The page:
Barring any unforeseen circumstance, Asia’s best pole vaulter and Filipino superstar Ernest John Obiena is expected to deliver the Philippines’ first gold medal in the 19th Asian Games on Saturday, September 30.
Obiena, the overwhelming favorite to win the pole vault gold in the Asiad, is expected to obliterate the opposition in the event slated at 7:05 p.m. at the Hangzhou Olympic Sports Centre.
“My aim is to win (in Hangzhou). That’s the goal,” said Obiena in a previous interview.
The 27-year-old Obiena, who regained the no. 2 rank in the world following his runner-up finish to world champion Arman “Mondo” Duplantis in the 2023 Diamond League in Eugene, Oregon almost two weeks ago, holds the Asian record of 6 meters, he twice achieved in Budapest last August and Norway last June.
Obiena, however, doesn’t own the Asian Games record. That distinction belongs to Japanese Seito Yamamoto, who leaped to a height of 5.75 meters during the 2018 Jakarta-Palembang Asian Games.
The Filipino pole vaulter, who was recovering from an ACL injury at that time, placed only 7th in that edition as he struggled to find any rhythm of sorts. He went on to leap just 5.45 meters.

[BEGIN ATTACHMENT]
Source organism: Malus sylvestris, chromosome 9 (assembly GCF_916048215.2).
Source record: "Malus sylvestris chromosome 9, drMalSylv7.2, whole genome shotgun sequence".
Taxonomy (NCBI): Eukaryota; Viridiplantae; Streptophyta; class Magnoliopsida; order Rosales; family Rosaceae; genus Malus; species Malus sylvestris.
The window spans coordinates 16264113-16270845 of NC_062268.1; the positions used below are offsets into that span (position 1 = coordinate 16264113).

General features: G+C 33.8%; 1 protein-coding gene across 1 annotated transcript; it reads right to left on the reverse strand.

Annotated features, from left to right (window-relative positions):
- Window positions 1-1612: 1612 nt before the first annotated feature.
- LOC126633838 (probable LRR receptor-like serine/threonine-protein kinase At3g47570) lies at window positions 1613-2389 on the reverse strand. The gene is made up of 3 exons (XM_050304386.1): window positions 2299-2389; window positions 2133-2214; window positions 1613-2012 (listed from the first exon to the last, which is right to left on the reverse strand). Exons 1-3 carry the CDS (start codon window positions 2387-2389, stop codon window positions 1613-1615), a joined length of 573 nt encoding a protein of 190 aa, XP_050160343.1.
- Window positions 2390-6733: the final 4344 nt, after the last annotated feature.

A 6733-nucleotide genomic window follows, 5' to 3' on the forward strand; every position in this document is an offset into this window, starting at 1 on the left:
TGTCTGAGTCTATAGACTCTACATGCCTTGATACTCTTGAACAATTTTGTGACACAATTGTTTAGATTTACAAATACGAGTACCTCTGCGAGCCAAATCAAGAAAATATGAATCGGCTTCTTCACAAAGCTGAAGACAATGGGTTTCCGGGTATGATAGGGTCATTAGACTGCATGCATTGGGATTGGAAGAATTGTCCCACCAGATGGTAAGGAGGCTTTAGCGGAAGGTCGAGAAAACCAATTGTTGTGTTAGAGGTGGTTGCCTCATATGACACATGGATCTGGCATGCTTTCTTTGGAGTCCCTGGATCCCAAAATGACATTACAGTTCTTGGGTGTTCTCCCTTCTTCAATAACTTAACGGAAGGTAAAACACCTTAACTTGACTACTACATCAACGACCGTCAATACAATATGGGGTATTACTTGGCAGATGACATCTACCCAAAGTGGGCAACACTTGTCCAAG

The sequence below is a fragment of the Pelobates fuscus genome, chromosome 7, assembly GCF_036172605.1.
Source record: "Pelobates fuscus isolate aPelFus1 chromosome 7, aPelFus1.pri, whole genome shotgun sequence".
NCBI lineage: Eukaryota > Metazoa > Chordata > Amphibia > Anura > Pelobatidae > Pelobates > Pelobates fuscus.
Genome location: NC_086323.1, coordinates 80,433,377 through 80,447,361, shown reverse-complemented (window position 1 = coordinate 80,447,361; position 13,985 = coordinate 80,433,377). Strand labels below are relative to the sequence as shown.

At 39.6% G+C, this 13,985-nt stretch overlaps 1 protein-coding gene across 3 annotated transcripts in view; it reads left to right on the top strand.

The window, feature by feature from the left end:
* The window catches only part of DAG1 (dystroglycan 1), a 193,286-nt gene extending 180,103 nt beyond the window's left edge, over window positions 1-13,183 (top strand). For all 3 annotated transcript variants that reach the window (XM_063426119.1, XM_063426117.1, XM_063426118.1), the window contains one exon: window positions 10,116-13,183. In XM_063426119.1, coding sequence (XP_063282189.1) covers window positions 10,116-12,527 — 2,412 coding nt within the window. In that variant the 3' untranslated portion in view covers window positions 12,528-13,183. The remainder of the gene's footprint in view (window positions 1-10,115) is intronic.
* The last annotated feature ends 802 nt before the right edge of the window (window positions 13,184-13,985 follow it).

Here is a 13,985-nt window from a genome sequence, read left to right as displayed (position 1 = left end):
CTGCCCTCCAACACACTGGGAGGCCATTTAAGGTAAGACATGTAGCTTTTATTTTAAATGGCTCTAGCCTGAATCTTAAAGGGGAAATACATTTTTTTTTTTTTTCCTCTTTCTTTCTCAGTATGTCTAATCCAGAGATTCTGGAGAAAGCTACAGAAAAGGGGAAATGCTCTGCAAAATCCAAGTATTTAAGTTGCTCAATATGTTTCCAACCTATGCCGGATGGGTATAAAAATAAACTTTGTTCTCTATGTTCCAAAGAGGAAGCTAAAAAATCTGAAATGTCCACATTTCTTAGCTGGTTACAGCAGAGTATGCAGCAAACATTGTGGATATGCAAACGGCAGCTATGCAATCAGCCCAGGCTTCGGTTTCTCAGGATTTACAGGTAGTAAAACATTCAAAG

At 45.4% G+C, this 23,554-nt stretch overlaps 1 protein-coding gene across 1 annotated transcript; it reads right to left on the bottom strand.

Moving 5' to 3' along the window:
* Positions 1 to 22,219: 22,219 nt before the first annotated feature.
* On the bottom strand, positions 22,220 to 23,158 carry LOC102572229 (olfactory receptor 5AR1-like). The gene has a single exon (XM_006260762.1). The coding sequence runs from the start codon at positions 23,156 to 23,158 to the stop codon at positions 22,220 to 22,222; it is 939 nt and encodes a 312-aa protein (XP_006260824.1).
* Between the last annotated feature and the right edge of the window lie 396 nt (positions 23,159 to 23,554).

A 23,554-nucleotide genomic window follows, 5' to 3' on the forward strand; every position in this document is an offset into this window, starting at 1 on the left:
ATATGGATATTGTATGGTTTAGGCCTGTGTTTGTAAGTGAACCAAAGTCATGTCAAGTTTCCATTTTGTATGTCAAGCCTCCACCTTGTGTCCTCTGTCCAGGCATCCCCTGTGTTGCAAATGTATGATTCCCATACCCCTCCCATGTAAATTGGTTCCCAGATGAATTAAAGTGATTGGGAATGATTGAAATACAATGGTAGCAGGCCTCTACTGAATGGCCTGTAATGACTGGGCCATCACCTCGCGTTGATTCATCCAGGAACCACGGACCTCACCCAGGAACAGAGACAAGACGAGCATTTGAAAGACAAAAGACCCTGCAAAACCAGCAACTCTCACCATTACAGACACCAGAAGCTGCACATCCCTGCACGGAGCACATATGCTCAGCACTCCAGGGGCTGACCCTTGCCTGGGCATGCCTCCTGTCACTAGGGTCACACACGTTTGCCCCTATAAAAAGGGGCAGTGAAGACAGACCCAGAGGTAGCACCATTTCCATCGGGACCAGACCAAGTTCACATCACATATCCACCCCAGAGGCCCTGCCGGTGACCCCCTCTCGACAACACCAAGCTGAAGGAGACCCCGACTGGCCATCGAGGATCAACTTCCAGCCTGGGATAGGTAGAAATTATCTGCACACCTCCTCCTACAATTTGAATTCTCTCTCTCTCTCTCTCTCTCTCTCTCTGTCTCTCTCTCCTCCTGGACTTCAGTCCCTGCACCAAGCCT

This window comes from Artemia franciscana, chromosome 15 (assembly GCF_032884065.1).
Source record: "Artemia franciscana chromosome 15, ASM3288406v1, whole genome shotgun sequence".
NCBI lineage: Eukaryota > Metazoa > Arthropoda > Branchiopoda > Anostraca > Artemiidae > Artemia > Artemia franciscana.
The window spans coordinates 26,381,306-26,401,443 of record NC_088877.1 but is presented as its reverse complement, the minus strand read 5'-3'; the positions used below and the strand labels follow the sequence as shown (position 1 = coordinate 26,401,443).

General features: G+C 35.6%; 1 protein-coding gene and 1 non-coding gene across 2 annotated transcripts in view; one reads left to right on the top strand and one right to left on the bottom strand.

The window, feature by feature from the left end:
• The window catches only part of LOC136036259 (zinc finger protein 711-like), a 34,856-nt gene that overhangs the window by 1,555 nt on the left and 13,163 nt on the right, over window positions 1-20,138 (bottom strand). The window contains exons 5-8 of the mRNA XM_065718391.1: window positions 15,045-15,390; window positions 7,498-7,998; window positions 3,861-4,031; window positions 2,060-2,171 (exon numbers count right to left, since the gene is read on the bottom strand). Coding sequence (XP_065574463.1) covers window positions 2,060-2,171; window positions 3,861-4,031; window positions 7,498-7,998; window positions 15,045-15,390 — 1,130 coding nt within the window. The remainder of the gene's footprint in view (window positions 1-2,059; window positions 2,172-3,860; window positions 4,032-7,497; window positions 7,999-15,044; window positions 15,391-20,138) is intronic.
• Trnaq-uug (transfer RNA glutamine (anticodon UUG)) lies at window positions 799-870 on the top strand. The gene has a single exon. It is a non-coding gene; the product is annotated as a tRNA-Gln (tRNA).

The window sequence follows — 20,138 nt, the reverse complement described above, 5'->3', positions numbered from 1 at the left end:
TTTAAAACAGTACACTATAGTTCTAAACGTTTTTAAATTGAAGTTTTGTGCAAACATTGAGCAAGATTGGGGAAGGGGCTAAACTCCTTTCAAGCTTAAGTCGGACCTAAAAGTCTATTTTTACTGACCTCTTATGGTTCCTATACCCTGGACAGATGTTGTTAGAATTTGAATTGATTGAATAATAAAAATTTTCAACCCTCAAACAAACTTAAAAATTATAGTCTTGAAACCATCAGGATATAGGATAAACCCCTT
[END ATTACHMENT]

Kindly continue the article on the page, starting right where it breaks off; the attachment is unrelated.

Obiena will be aiming for payback against the 31-year-old Yamamoto, who according to Japan Running News, will be having another tour of duty for Japan in the Asiad.
Yamamoto’s best showing this season, however, is just 5.60 he did in the L’Anneau-Halle d’athlétisme de Metz in France last February. Yamamoto plus three Chinese pole vaulters will be in the field.
“This is the opportunity for us Filipino athletes to show what we’ve got,” said Obiena, who will also have a chance to end a three-decade medal drought by the country in the Asiad, where the last medal from athletics was won by Elma Muros, who bagged the bronze in the women’s long jump event.
“We are determined to contribute to the Philippine Team’s campaign. Our men and women are ready,” said athletics secretary general and team manager Edward Kho.
The only minor concern for Obiena, if it’s a worry at all, is jet lag.
“EJ is recovering from jet lag after arriving a few days ago from a competition in Oregon, USA. But he is a veteran. He will do what he has to do come tomorrow night’s finals in the pole vault,” said athletics chief Terry Capistrano.